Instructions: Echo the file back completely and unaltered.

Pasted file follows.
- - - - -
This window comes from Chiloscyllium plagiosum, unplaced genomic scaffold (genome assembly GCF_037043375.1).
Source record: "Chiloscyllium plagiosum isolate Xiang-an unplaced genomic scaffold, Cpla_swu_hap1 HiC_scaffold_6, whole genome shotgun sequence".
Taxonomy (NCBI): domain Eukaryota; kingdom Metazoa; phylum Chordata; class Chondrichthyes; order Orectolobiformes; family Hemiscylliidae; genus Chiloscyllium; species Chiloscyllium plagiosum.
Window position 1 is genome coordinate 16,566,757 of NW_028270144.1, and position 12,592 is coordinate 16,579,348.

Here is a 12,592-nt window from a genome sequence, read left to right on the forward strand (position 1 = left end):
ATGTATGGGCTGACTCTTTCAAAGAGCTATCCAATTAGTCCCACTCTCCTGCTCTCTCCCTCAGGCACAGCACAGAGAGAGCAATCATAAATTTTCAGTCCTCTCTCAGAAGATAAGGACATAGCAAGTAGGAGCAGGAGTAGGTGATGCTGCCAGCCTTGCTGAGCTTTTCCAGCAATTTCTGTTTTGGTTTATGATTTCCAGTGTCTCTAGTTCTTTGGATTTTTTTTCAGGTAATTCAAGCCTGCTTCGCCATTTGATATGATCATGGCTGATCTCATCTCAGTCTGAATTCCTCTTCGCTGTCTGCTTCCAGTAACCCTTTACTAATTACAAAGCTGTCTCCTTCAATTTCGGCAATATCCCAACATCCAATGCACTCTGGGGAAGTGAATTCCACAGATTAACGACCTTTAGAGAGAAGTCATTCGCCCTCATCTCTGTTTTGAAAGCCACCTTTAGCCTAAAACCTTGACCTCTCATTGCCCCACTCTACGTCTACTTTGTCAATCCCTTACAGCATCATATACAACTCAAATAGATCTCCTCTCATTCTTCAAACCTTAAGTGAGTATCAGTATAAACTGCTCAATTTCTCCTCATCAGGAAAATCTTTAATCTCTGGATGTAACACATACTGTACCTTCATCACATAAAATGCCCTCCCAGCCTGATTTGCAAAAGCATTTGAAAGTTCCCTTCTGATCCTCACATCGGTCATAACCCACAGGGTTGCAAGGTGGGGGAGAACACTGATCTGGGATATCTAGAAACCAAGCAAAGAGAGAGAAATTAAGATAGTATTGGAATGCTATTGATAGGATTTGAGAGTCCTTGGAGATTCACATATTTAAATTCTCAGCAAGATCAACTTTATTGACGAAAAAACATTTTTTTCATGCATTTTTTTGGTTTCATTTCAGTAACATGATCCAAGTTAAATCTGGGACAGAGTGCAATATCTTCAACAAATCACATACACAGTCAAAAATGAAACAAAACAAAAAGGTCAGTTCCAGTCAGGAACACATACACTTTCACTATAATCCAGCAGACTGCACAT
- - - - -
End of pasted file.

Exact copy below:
This window comes from Chiloscyllium plagiosum, unplaced genomic scaffold (genome assembly GCF_037043375.1).
Source record: "Chiloscyllium plagiosum isolate Xiang-an unplaced genomic scaffold, Cpla_swu_hap1 HiC_scaffold_6, whole genome shotgun sequence".
Taxonomy (NCBI): domain Eukaryota; kingdom Metazoa; phylum Chordata; class Chondrichthyes; order Orectolobiformes; family Hemiscylliidae; genus Chiloscyllium; species Chiloscyllium plagiosum.
Window position 1 is genome coordinate 16,566,757 of NW_028270144.1, and position 12,592 is coordinate 16,579,348.

Here is a 12,592-nt window from a genome sequence, read left to right on the forward strand (position 1 = left end):
ATGTATGGGCTGACTCTTTCAAAGAGCTATCCAATTAGTCCCACTCTCCTGCTCTCTCCCTCAGGCACAGCACAGAGAGAGCAATCATAAATTTTCAGTCCTCTCTCAGAAGATAAGGACATAGCAAGTAGGAGCAGGAGTAGGTGATGCTGCCAGCCTTGCTGAGCTTTTCCAGCAATTTCTGTTTTGGTTTATGATTTCCAGTGTCTCTAGTTCTTTGGATTTTTTTTCAGGTAATTCAAGCCTGCTTCGCCATTTGATATGATCATGGCTGATCTCATCTCAGTCTGAATTCCTCTTCGCTGTCTGCTTCCAGTAACCCTTTACTAATTACAAAGCTGTCTCCTTCAATTTCGGCAATATCCCAACATCCAATGCACTCTGGGGAAGTGAATTCCACAGATTAACGACCTTTAGAGAGAAGTCATTCGCCCTCATCTCTGTTTTGAAAGCCACCTTTAGCCTAAAACCTTGACCTCTCATTGCCCCACTCTACGTCTACTTTGTCAATCCCTTACAGCATCATATACAACTCAAATAGATCTCCTCTCATTCTTCAAACCTTAAGTGAGTATCAGTATAAACTGCTCAATTTCTCCTCATCAGGAAAATCTTTAATCTCTGGATGTAACACATACTGTACCTTCATCACATAAAATGCCCTCCCAGCCTGATTTGCAAAAGCATTTGAAAGTTCCCTTCTGATCCTCACATCGGTCATAACCCACAGGGTTGCAAGGTGGGGGAGAACACTGATCTGGGATATCTAGAAACCAAGCAAAGAGAGAGAAATTAAGATAGTATTGGAATGCTATTGATAGGATTTGAGAGTCCTTGGAGATTCACATATTTAAATTCTCAGCAAGATCAACTTTATTGACGAAAAAACATTTTTTTCATGCATTTTTTTGGTTTCATTTCAGTAACATGATCCAAGTTAAATCTGGGACAGAGTGCAATATCTTCAACAAATCACATACACAGTCAAAAATGAAACAAAACAAAAAGGTCAGTTCCAGTCAGGAACACATACACTTTCACTATAATCCAGCAGACTGCACAT